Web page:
Pure-play and services firms stick to knitting

Jerry Grossman

The Washington Technology
Top 100 list of federal government
services companies contains familiar
names, reflecting a wide range of
company size, type and business
concentration.

The list, published May 14,
includes companies that are public
and privately held, foreign and
domestic, product-oriented and service-
oriented, as well as commercial
market-focused and federal contracting-
oriented.

The list reinforces some interesting
trends and shows the degree to which
their businesses depend on the sale of
information technology services.

The aerospace-defense prime contractors
continue to expand their
government services segments.
Publicly traded companies dominate
the list in terms of revenue dollars
captured. The most active acquirers
during the past three years are all on
this list, including both public and
privately held businesses.

Most industry executives and
investors will gain fresh insight from
this list because it reflects many of the
industry trends at work.

The dominance of the major prime
contractors is readily apparent.
These lead system integrators ?
Lockheed Martin Corp., Boeing Co.,
Northrop Grumman Corp., General
Dynamics Corp. and Raytheon Co. ?
hold five of the top seven positions
on the list. Together, these five companies
generated more than $35 billion
in services revenue, about 37
percent of the total for all 100 companies.
These five companies produced
nearly $175 billion in total
2006 revenue. So although their federal
IT businesses are large relative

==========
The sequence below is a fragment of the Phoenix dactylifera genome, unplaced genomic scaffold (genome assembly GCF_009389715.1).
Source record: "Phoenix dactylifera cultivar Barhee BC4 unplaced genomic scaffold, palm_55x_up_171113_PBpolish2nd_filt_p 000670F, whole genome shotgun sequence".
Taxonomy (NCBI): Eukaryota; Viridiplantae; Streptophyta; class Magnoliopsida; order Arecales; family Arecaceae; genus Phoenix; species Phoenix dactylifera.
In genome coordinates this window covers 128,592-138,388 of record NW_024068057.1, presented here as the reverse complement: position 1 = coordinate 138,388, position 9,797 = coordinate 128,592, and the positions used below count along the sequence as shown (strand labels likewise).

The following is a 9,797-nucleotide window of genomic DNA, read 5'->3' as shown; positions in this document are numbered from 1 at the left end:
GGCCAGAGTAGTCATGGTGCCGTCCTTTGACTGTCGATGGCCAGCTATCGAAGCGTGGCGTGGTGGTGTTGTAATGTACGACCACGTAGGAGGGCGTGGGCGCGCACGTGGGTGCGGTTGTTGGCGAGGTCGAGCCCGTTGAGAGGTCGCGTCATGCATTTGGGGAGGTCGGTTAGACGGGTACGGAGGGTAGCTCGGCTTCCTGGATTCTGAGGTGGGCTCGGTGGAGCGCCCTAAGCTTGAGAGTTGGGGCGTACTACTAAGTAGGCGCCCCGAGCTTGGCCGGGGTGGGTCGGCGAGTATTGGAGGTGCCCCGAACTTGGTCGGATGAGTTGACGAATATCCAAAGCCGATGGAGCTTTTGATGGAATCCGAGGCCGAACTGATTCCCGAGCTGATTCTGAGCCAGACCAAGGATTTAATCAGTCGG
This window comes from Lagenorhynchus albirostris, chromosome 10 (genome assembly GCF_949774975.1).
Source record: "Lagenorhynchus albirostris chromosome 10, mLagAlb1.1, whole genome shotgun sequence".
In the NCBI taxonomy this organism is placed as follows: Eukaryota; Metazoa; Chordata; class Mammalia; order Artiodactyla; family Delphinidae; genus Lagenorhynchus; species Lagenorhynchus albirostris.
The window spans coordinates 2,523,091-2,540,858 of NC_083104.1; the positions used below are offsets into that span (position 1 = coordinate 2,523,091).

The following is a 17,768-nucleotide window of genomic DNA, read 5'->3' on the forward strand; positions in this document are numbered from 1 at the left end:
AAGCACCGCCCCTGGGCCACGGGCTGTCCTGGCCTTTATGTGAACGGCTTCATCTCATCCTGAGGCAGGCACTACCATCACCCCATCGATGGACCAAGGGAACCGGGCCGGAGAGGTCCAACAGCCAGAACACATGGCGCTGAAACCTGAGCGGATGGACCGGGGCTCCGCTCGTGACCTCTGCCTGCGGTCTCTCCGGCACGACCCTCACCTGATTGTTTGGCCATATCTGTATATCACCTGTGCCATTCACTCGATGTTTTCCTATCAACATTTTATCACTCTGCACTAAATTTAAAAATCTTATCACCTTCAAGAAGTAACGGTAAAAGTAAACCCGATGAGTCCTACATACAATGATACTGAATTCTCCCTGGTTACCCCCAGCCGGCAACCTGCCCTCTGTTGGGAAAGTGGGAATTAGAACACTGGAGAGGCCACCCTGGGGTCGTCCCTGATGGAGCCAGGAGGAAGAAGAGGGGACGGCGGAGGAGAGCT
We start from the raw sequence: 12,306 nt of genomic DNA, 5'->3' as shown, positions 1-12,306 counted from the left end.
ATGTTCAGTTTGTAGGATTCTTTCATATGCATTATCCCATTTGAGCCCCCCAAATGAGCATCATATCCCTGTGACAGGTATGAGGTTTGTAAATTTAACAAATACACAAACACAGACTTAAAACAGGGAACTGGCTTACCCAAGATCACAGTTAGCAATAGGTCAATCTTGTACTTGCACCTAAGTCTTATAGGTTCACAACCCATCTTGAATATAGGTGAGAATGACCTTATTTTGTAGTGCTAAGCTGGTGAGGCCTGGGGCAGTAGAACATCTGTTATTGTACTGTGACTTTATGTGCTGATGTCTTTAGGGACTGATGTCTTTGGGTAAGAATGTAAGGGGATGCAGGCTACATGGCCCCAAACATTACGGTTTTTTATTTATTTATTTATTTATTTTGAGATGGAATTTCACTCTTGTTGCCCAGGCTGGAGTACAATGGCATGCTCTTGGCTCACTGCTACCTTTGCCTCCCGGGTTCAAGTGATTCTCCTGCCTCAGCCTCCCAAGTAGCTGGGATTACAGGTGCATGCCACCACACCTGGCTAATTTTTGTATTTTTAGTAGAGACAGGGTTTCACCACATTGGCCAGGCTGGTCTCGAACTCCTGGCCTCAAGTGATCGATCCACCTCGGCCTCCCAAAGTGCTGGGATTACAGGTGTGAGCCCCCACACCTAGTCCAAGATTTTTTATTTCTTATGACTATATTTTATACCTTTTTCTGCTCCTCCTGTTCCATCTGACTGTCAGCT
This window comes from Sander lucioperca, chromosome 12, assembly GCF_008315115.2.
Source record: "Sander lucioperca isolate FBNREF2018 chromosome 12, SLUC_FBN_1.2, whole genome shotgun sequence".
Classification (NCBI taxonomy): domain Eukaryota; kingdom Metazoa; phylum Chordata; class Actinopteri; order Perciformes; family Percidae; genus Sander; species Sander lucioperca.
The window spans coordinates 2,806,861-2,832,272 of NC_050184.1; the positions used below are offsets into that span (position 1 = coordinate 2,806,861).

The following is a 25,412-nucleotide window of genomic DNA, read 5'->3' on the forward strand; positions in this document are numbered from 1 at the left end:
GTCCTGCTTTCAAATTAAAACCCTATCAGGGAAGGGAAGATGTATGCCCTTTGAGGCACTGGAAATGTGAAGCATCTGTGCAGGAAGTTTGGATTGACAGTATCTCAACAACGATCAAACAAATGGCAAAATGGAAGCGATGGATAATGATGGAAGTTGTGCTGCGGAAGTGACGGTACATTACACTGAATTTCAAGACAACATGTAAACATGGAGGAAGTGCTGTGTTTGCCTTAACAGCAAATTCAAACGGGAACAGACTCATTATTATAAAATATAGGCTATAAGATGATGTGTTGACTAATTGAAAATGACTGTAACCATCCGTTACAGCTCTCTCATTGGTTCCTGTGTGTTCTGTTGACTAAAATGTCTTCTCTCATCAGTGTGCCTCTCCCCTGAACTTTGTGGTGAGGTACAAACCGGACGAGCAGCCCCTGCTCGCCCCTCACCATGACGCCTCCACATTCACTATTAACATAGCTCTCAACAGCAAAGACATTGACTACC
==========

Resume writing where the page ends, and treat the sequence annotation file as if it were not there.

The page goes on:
to other contractors, IT services segments
represent only 20 percent of
their total revenue.

Nine of the top 20 are diversified
companies, deriving the majority of
their revenue from nonfederal customers
? including Fluor Corp.,
EDS Corp., Computer Sciences
Corp., Dell Inc., IBM Corp. and
Verizon Communications Inc.
Together, these public companies
delivered nearly $20 billion of services
work to federal customers,
about 21 percent of aggregate Top
100 revenues. For these nine, however,
federal services represent less
than 6 percent of their $350 billion
in total 2006 sales. Together, the
major prime contractors along with
the large diversified companies, a
total of 14 companies, realized about
$55 billion in 2006 federal services
revenue. Although their revenue,
collectively, was nearly 60 percent of
the Top 100 total, it was only 11 percent
of their aggregate corporate
revenue. The financial performance
and market valuations of these companies
are largely driven by nonfederal
products and services.

The 10 pure-play federal companies
on the list include Science Applications
International Corp., CACI
International Inc., ManTech
International Corp., SRA International
Inc. and SI International Inc. Their
qualifying 2006 revenues of about $8
billion were one-half of their total revenues.
For them, revenues and profits
derived from federal services are significant
contributors to their operating
performance and market valuations.

Six Top 100 companies with foreign
ownership elements made the list,
such as BAE Systems Inc., QinetiQ
Group plc, Serco Inc. and Thales
Group. Their aggregate 2006 Top 100
revenues were $2.7 billion, less than
2 percent of their total revenues.

Total federal services revenues in
2006 were about $95 billion. The five
large, domestic prime contractors
captured 37 percent of this market.
Public pure-play and private government
services contractors captured
about 21 percent. The remaining 41
diversified public companies accounted
for about 39 percent of the market.

The $95 billion of 2006 federal
services revenue is less than 8 percent
of total 2006 revenues for the
Top 100 companies. For many of the
public companies, the federal market
is a small component of their overall
business. However, for the public
pure-play companies and private
government services companies, federal
work is a core competency and a
critical element in their organic
growth plan and acquisition strategy
going forward.

Jerry Grossman is managing director at
Houlihan Lokey Howard and Zukin in
McLean, Va. He can be reached at jgrossman@
hlhz.com.

About the Author

Jerry Grossman is managing director at Houlihan Lokey Howard and Zukin.

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